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Album Review: The Spook School – Could It Be Different?

By on Thursday, 25th January 2018 at 12:00 pm

Spook School Could It Be Different coverGlasgow-based indie pop band The Spook School have become known for combining emotionally honest lyrical treatment of gender and sexuality with an upbeat and unapologetic pop-punk musical sound. Their first two albums, 2013’s ‘Dress Up’ and 2015 release ‘Try to Be Hopeful’ both explore queer and trans identities in a broad societal context as well as in the more intimate context of personal relationships. The band’s new third LP ‘Could It Be Different?’ leans noticeably toward the personal end of that spectrum, its songs reflecting on past relationships and measuring their impact on present ones.

The album’s first two singles place themselves on either end of the dichotomy. Album opener ‘Still Alive’ is a triumphant liberation from an abusive relationship, with a rebellious chorus that will surely become a crowd-favourite singalong in live performance: “fuck you, I’m still alive / and I’m not going anywhere with you.” Follow-up release ‘Less Than Perfect’ is lighter and brighter in tone, but subdued in its acceptance of unfulfilled expectations. “We’re made of puzzle pieces / and I hope that I am right,” sings Anna Cory, “when I guess the parts you recognize / could be the parts you like.”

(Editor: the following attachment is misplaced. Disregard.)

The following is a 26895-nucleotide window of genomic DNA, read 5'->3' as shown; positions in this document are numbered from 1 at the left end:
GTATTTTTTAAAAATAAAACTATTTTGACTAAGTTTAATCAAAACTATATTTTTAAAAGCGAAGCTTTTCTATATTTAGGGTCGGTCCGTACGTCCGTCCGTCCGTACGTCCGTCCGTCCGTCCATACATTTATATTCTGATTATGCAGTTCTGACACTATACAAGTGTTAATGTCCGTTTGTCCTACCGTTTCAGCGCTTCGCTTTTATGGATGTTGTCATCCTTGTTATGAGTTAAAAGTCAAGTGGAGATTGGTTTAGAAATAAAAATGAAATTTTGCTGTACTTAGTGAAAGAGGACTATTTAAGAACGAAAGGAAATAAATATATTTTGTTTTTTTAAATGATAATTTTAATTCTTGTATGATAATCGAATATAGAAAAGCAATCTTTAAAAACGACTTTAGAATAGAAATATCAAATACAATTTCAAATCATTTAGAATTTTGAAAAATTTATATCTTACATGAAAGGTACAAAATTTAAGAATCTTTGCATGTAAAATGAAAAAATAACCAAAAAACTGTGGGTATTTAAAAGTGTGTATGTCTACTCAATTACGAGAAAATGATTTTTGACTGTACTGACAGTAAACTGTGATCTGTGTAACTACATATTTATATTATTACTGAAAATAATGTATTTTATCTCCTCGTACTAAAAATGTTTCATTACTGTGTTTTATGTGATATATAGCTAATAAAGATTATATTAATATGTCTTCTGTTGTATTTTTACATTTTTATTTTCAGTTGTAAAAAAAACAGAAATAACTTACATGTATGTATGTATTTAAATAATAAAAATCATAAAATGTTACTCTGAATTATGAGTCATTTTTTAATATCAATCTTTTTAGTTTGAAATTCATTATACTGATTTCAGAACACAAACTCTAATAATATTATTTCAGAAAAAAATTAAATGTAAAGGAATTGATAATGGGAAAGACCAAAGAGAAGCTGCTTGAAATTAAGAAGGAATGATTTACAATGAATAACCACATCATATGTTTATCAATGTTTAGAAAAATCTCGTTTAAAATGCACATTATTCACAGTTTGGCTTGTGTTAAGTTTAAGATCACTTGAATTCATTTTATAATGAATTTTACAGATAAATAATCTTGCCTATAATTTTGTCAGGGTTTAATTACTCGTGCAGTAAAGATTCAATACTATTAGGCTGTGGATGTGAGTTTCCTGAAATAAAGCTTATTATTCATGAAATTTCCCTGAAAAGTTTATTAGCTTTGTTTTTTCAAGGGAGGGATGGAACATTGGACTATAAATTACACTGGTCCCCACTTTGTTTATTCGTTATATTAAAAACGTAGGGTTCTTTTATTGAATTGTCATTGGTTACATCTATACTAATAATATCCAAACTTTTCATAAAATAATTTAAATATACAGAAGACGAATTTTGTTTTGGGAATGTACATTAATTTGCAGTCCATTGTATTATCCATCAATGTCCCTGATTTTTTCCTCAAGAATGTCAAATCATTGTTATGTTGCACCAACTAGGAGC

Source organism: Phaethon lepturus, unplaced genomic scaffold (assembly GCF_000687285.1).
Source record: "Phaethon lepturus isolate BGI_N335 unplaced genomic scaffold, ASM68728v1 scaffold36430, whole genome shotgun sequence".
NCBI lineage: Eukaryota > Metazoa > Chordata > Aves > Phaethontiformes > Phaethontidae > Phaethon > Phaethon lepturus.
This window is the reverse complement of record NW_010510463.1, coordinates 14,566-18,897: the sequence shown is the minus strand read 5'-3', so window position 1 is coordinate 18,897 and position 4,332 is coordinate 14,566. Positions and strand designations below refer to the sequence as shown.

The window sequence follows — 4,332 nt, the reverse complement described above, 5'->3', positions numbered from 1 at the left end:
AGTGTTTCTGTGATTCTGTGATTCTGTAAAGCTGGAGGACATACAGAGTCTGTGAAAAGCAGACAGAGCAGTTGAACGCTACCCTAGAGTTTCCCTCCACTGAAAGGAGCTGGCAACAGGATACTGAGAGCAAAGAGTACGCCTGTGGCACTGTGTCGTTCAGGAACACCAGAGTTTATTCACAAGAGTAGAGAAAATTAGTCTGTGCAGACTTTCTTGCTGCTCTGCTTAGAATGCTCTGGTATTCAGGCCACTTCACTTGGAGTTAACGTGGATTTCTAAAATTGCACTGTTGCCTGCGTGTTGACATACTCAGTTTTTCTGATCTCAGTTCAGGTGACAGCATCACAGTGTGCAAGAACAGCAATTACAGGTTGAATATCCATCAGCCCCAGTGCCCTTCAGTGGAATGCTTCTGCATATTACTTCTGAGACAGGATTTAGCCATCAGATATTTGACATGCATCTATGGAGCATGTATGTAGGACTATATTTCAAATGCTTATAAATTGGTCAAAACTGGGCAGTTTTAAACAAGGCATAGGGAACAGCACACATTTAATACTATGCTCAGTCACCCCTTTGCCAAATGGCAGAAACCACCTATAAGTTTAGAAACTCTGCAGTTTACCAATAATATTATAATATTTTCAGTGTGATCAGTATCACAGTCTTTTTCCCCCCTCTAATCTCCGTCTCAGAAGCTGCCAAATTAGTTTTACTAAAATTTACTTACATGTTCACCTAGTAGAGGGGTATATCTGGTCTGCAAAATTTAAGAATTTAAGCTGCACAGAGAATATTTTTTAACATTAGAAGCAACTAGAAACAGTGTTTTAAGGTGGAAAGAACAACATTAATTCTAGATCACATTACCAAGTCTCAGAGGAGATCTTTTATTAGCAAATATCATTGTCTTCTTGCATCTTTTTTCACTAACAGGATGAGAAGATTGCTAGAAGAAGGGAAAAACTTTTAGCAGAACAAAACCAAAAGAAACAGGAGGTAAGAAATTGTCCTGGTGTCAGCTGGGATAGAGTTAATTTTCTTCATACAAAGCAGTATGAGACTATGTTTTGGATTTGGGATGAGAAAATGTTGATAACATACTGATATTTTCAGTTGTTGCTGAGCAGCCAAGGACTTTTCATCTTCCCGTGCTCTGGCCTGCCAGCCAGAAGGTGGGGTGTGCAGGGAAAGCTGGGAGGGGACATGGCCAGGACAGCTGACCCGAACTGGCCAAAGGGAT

Cory’s lead vocal sets up another juxtaposition on ‘Could It Be Different?’, this one musical in nature. Alternating the lead vocal between Cory and Nye Todd adds an element of interest to an otherwise homogenous sonic palette. The Spook School’s fuzzy lo-fi guitars and relentlessly uptempo rhythms are deliberate hallmarks of their sound, but while they lend cohesion to the album, they also become a bit predictable. The variation in vocal timbre and lyrical perspective counteracts this effect nicely, especially on Cory’s late-album tracks ‘I Only Dance When I Want To’ and ‘While You Were Sleeping’.